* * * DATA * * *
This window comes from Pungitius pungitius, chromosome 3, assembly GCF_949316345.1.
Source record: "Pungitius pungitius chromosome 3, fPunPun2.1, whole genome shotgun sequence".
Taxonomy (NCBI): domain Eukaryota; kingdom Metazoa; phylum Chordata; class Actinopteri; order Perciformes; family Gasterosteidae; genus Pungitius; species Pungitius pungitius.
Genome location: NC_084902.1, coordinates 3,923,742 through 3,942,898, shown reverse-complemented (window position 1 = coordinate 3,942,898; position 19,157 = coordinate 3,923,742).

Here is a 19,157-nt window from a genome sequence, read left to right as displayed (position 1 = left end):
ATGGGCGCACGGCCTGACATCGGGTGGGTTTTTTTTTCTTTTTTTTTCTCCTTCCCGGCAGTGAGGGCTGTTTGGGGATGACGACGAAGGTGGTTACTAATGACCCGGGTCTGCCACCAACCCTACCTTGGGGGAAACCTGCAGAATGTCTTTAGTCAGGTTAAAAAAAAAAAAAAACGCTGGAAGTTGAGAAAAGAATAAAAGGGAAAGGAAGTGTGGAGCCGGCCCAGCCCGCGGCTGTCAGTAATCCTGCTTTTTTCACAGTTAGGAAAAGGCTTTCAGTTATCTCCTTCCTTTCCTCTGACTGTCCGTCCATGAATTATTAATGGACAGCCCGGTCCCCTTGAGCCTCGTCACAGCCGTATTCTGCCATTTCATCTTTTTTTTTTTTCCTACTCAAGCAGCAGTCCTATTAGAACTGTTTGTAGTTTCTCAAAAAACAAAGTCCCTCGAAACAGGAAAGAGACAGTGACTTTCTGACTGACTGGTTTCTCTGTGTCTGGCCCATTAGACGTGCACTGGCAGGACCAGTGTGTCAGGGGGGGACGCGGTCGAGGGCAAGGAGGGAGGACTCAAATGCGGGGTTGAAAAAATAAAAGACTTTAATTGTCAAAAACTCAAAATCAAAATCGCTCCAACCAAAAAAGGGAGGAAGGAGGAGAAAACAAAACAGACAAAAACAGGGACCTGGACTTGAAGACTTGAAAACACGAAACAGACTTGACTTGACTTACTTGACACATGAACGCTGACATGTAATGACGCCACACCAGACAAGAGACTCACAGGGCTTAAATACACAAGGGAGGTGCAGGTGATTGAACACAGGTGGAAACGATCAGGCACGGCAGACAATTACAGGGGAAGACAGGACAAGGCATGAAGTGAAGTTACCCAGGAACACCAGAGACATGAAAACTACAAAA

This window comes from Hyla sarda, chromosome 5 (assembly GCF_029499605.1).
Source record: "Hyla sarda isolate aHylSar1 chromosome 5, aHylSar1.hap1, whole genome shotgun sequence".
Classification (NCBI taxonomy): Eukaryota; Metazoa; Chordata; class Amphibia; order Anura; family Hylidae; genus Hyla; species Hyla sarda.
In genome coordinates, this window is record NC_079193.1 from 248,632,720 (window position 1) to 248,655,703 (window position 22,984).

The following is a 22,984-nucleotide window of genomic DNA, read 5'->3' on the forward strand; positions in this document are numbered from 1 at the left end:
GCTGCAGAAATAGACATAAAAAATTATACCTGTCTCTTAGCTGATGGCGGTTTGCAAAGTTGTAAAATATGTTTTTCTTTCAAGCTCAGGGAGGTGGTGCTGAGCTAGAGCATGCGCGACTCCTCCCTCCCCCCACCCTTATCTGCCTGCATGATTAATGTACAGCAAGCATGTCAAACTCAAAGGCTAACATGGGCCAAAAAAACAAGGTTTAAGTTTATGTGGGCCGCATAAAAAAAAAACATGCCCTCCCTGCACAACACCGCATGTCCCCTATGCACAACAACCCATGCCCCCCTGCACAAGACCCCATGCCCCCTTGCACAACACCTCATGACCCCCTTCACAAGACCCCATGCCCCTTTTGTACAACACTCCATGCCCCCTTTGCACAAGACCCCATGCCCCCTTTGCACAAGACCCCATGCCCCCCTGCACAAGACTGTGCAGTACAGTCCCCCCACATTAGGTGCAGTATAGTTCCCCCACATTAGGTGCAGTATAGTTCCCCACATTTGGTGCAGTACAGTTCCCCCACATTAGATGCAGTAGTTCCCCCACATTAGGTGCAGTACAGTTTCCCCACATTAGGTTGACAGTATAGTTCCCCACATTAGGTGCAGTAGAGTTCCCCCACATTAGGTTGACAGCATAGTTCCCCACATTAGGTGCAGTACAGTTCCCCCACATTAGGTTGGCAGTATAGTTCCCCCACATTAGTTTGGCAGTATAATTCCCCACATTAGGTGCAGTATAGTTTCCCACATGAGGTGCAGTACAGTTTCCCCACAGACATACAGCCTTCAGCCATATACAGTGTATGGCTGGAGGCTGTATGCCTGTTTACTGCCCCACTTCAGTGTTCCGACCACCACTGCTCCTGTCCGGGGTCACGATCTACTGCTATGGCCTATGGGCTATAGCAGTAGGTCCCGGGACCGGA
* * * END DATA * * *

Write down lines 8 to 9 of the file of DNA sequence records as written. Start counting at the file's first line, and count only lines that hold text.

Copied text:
Source record: "Hyla sarda isolate aHylSar1 chromosome 5, aHylSar1.hap1, whole genome shotgun sequence".
Classification (NCBI taxonomy): Eukaryota; Metazoa; Chordata; class Amphibia; order Anura; family Hylidae; genus Hyla; species Hyla sarda.